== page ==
Mark McDermott

Mulligan fundraiser guest at American Martyrs in Manhattan Beach tests positive for COVID-19

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The Mulligan event poster for its March 7 event, which sold out. 

by Mark McDermott 

A guest at a standing room only fundraising event hosted at American Martyrs O’Donnell Hall March 7 has tested positive for COVID-19, according to a statement released by the non-profit organization which hosted the event. 

The annual event, called The Mullgan, is fundraiser benefits the St. Sebastian Sports Project, a grassroots non-profit founded by American Martyrs parishioners Clare and Jim Gurbach in order to provide sports equipment, uniform, and training to kids who attend less advantaged Catholic schools. The Mulligan is the non-profit’s signature event, and sold out this year, with an estimated 250 people in attendance. 

Clare Gurbach sent out a letter to St. Sebastian supporters on Monday. 

“We want to report that we have just learned that a guest at our March 7th Mulligan fundraiser has tested positive for COVID-19,” she wrote. “There are other guests with symptoms being tested at this time. The guest that tested positive did not exhibit symptoms on the evening of the event. We are grateful to them for alerting us, particularly given that they were not experiencing symptoms during the event.”

A spokesperson for American Martyrs said that it appears the person who tested positive did not attend any masses at the parish church either the weekend of the Mulligan or subsequently. American Martrys Church masses have since been suspended, due to state and county orders banning gatherings of 50 or more people, but are being live-streamed daily at 8:10 a.m. and Sundays at 9:30 a.m. 

This year’s 12th Annual Mulligan, which has helped the St. Sebastian Sport Project grow to the point where it now provides help to more than 60 schools in both the Los Angeles area and Denver, Colorado. The event was hosted by NBC sportscaster Fred Roggin.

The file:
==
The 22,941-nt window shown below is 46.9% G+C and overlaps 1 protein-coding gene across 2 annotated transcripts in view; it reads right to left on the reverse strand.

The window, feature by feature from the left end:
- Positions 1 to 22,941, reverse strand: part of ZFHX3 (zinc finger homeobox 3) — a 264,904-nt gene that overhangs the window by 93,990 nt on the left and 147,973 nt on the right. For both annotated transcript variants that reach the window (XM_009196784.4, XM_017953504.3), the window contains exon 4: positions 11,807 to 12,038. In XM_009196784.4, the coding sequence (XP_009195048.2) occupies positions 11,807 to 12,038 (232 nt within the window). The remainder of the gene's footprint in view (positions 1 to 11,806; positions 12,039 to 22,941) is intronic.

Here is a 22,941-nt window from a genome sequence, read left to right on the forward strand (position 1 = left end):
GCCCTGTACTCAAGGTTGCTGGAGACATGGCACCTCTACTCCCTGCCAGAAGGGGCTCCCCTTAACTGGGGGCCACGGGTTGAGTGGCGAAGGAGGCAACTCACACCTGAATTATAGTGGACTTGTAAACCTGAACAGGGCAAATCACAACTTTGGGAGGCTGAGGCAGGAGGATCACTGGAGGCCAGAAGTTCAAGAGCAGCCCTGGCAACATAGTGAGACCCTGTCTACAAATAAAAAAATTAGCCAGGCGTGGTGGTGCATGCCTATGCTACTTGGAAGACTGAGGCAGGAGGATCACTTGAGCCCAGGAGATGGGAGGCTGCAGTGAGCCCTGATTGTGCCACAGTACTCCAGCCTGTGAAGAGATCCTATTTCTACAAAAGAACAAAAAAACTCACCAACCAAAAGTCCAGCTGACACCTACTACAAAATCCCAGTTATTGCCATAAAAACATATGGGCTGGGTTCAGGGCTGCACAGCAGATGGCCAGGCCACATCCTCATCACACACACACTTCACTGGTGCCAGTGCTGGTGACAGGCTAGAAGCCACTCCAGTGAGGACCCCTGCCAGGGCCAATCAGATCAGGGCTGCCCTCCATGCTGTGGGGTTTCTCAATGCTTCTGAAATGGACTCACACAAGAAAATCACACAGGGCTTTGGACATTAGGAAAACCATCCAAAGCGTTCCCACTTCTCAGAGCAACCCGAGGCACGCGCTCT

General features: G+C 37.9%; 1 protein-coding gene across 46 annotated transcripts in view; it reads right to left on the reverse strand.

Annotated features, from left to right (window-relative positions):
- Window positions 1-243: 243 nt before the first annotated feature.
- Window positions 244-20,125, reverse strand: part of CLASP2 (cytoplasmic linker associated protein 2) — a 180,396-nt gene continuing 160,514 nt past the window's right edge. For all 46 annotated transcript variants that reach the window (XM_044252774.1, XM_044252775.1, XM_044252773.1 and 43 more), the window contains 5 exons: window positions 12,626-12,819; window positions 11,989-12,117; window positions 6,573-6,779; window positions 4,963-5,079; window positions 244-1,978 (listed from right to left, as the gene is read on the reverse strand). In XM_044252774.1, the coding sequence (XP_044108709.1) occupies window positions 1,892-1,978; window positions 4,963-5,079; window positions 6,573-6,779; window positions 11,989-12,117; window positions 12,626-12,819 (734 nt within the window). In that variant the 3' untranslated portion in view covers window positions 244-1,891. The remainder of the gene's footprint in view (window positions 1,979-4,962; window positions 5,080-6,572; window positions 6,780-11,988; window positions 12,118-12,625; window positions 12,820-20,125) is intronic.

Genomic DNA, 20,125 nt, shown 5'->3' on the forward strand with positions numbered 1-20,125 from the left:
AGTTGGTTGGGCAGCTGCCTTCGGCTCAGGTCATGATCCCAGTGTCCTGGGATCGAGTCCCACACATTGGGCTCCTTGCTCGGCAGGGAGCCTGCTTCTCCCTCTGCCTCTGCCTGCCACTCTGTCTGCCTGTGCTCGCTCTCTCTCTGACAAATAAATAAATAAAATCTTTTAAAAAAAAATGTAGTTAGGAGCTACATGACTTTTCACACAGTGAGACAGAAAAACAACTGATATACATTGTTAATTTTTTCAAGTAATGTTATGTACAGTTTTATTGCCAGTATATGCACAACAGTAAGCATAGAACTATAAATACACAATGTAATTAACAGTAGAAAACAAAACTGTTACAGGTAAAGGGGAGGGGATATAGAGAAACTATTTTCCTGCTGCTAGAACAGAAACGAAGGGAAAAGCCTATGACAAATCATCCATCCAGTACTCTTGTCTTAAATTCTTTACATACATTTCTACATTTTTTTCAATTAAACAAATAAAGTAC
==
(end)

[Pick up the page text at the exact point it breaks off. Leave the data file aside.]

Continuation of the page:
“While we know there are many places people could have been exposed before and after the Mulligan as this virus has developed, we wanted to make sure you have this information as soon as possible,” Gurbach wrote. “The health and safety of anyone who participates in any SSSP event is of great importance to us.” 

Last year’s Mulligan event. Photo via

Such incidents of possible exposure have been at the forefront of LA County health officials’ messaging. LA County Public Health Director Barbara Ferrer has cautioned that reported cases are likely to spike in coming weeks because social distancing measures were only implemented in the last week.

“As there are more people who are infected, it means there are more people that will get infected,” Ferrer said. “This does not mean that our efforts at social distancing are not working; if you look across the world it generally takes between three and four weeks for us to see the fruit of our labor.  So we all need to continue to do all the social distancing measures that we have implemented until we see that we have in fact peaked, and we start seeing less and less cases.”

That peak, Ferrer said, is most likely weeks away. She emphasized that the incubation period for COVID-19 is 14 days. 

“Which means, again, that the efforts we do today didn’t protect someone from an exposure that happened yesterday,” Ferrer said. “But those exposures may not result in positive cases for up to two weeks from the date of exposure.” 

As of Wednesday, four cases were confirmed in Manhattan Beach by the County Public Health Department. Countywide, 190 cases have been confirmed, with 10 thus far reported in the South Bay, although yesterday’s numbers did not include three cases just confirmed at the Kensington Redondo Beach assisted living facility. The County makes new case announcements once a day. 


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